Harlech Castle, Gwynedd. One of Edward I's Welsh castles But Wales survived. The English did not have the intention to delete Wales as a country but equally, they had no intention of absorbing it into England. English institutions and officials might be introduced into Wales and a good measure of English law also - sometimes permissively, sometimes by decree. But Wales was not assimilated institutionally, politically or fiscally into England for the rest of the medieval period. No Welsh MP sat at Westminster; no English-type taxes were collected in Wales and judicially and legally, the country remained separate from England. There was, it is true, a measure of cultural absorption: it was already noticed by an English writer at Chester in the fourteenth century how the Welsh were aping English habits, such as tilling gardens, wearing stockings and sleeping under sheets! But English settlers in Wales kept themselves to themselves and paraded their exclusive Englishness.
The Welsh returned the compliment by remaining staunchly Welsh. Since they were in effect excluded from membership of the English commonwealth, they continued to cultivate their own separate identity. They achieved this in law until 1536 when Welsh law was formally abolished. They preserved their language - Welsh was dominant in Wales until the nineteenth century. They also maintained their culture, customs and perhaps above all, historical memories and mythologies.
'...Wales remained a country because its people believed it to be a country.'
So long as a people believes and regularly recalls that it is a people, then it remains a people, however much it may lack the emblems and institutions of political independence. Against all the odds and the massed battalions of English power, Wales remained a country because its people believed it to be a country. It was in support of that conviction, and vision, that most Welsh people gave their support to Owain Glyn Dwr when he proclaimed himself Prince of Wales in September 1400. Wales had long since been conquered, but it was still very much alive as a country.A strange debt to England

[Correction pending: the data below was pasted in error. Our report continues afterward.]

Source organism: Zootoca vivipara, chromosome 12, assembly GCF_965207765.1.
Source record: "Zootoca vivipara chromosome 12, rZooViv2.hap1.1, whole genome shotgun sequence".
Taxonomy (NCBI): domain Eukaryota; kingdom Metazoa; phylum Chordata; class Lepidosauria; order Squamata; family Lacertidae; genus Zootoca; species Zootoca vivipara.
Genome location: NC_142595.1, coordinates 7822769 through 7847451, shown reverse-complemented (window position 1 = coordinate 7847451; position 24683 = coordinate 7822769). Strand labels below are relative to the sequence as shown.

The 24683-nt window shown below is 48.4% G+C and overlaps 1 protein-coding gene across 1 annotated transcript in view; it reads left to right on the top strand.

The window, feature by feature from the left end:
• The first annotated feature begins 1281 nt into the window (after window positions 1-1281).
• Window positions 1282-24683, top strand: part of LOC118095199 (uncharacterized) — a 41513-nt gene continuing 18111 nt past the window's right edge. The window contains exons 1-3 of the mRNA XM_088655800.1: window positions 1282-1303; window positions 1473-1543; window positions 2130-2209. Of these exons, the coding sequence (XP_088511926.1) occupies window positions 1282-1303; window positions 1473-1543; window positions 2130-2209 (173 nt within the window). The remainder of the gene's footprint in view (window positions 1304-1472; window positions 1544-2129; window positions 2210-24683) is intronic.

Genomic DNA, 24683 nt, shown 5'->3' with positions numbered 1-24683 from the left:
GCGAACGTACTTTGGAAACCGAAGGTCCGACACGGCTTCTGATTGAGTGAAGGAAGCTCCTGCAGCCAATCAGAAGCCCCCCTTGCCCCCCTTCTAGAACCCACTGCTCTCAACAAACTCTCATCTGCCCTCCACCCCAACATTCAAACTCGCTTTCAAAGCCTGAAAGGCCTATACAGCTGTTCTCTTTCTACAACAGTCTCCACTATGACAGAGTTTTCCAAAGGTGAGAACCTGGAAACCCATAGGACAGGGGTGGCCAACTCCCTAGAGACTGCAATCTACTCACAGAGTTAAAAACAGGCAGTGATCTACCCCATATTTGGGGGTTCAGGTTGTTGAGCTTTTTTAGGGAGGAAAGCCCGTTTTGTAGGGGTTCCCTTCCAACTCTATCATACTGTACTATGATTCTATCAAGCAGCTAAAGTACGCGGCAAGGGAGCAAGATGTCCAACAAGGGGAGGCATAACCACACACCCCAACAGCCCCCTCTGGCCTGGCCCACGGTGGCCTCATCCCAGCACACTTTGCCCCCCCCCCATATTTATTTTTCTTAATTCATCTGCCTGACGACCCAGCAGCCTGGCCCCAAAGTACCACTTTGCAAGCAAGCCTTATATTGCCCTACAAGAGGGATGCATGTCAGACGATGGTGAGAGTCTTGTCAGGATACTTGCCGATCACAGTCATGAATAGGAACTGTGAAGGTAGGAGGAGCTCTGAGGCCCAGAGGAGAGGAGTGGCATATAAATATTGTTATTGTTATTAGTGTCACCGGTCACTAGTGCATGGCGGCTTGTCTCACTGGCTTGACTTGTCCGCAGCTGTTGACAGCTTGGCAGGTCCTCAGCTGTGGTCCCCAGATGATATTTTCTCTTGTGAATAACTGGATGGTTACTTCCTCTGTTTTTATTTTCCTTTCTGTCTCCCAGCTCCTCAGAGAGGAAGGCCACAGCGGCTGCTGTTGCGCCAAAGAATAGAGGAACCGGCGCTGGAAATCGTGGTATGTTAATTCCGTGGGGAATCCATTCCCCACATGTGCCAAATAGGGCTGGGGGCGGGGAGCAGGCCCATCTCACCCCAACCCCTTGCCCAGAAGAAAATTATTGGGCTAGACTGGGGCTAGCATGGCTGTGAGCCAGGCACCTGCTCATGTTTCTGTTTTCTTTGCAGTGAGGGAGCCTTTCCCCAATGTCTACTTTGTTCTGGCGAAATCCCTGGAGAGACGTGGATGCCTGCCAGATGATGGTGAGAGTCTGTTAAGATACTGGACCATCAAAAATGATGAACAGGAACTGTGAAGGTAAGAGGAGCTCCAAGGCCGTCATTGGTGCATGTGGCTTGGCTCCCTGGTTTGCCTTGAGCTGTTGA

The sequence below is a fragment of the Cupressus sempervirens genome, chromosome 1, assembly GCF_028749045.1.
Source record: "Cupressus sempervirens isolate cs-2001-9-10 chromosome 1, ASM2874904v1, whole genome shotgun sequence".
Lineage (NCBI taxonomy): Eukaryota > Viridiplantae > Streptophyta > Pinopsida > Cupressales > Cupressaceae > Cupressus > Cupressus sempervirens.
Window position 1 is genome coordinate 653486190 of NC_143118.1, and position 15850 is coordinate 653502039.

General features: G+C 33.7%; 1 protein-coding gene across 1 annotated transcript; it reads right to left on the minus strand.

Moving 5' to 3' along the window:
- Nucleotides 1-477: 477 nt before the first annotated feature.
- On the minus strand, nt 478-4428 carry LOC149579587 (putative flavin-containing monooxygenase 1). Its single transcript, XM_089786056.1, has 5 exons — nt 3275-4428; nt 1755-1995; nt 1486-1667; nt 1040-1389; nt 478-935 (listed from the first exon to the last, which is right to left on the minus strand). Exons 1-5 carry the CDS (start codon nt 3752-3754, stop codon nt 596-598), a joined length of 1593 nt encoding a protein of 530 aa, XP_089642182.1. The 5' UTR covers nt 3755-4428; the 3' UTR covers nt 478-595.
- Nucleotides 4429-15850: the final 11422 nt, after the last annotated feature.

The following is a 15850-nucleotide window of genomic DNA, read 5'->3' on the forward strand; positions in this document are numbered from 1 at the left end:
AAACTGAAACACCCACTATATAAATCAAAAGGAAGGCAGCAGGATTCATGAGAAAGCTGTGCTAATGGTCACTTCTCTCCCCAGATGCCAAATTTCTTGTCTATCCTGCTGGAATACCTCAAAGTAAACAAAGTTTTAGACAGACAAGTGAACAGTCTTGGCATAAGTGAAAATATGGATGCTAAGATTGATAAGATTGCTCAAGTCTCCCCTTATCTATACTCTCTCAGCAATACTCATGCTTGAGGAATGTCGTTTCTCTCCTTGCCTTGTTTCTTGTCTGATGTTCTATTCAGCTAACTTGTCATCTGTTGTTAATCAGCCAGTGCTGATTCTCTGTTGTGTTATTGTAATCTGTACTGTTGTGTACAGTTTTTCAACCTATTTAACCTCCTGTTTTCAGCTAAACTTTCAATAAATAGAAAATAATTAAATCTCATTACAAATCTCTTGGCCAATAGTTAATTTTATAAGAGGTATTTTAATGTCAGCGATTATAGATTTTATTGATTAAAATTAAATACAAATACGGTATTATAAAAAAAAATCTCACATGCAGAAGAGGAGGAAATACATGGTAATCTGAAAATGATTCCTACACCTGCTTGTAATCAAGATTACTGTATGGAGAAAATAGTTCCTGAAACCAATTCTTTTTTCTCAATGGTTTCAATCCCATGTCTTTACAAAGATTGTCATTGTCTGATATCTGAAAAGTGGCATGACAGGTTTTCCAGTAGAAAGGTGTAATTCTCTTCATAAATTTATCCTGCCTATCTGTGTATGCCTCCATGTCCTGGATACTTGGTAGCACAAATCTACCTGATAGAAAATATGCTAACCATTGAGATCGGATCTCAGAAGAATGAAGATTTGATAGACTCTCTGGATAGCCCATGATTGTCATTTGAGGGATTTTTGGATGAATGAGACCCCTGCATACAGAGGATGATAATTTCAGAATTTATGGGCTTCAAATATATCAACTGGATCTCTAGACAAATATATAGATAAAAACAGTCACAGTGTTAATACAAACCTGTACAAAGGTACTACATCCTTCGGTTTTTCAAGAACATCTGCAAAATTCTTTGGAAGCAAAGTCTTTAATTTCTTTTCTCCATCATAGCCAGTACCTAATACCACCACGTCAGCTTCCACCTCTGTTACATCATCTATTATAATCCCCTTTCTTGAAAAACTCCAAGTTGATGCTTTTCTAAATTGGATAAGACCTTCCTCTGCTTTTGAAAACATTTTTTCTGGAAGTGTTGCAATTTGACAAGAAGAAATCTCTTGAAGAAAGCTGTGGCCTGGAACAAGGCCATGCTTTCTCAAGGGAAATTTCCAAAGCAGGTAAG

Credit for its survival must also be laid at an unlikely door - that of England and the English. The primary reason why the map of the British Isles eventually took the form that it did is due to the fact that the England we know had already assumed most of its boundaries, institutional structure and ethnic identity by the end of the tenth century. England was already a self-defined, self-contained and self-fulfilled country. By defining itself so securely on its own terms, it excluded the rest of the British Isles from inclusion within it.
' many people still unthinkingly equate England with Britain?'
This rest - Wales, Scotland and Ireland - was the Other. It could be brought under the domination of England - economically, culturally and linguistically as well as politically and militarily. But it was not part of England and thereby kept its own name, or names, and identities. Already by the tenth century the English tried to circumvent the dilemma by declaring that henceforth, Britain would be called England. It was a sleight of terminology that has done periodic good service for almost a millennium: how many people still unthinkingly equate England with Britain? But actually, though England now dominated the British Isles and has done so ever since, it could not and nor did it wish to, obliterate the identities of the other countries within the Isles. So it is that the history of the British Isles still today is composed of four countries that regard themselves as separate and different. And the most surprising of these is Wales.